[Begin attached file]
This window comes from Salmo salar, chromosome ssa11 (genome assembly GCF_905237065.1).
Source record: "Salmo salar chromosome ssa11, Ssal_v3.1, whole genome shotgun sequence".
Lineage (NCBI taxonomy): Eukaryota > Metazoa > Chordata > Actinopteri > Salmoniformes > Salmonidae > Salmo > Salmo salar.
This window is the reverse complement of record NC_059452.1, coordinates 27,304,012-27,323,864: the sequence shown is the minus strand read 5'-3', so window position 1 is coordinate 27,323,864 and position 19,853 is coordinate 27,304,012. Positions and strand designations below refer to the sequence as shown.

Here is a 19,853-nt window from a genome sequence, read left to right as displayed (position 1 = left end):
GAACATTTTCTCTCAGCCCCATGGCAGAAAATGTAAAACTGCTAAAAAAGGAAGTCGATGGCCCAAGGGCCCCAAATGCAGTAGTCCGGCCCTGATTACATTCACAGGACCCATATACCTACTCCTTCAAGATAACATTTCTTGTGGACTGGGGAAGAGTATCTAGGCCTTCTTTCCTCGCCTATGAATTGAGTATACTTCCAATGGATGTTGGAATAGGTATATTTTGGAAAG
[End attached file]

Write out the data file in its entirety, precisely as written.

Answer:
This window comes from Salmo salar, chromosome ssa11 (genome assembly GCF_905237065.1).
Source record: "Salmo salar chromosome ssa11, Ssal_v3.1, whole genome shotgun sequence".
Lineage (NCBI taxonomy): Eukaryota > Metazoa > Chordata > Actinopteri > Salmoniformes > Salmonidae > Salmo > Salmo salar.
This window is the reverse complement of record NC_059452.1, coordinates 27,304,012-27,323,864: the sequence shown is the minus strand read 5'-3', so window position 1 is coordinate 27,323,864 and position 19,853 is coordinate 27,304,012. Positions and strand designations below refer to the sequence as shown.

Here is a 19,853-nt window from a genome sequence, read left to right as displayed (position 1 = left end):
GAACATTTTCTCTCAGCCCCATGGCAGAAAATGTAAAACTGCTAAAAAAGGAAGTCGATGGCCCAAGGGCCCCAAATGCAGTAGTCCGGCCCTGATTACATTCACAGGACCCATATACCTACTCCTTCAAGATAACATTTCTTGTGGACTGGGGAAGAGTATCTAGGCCTTCTTTCCTCGCCTATGAATTGAGTATACTTCCAATGGATGTTGGAATAGGTATATTTTGGAAAG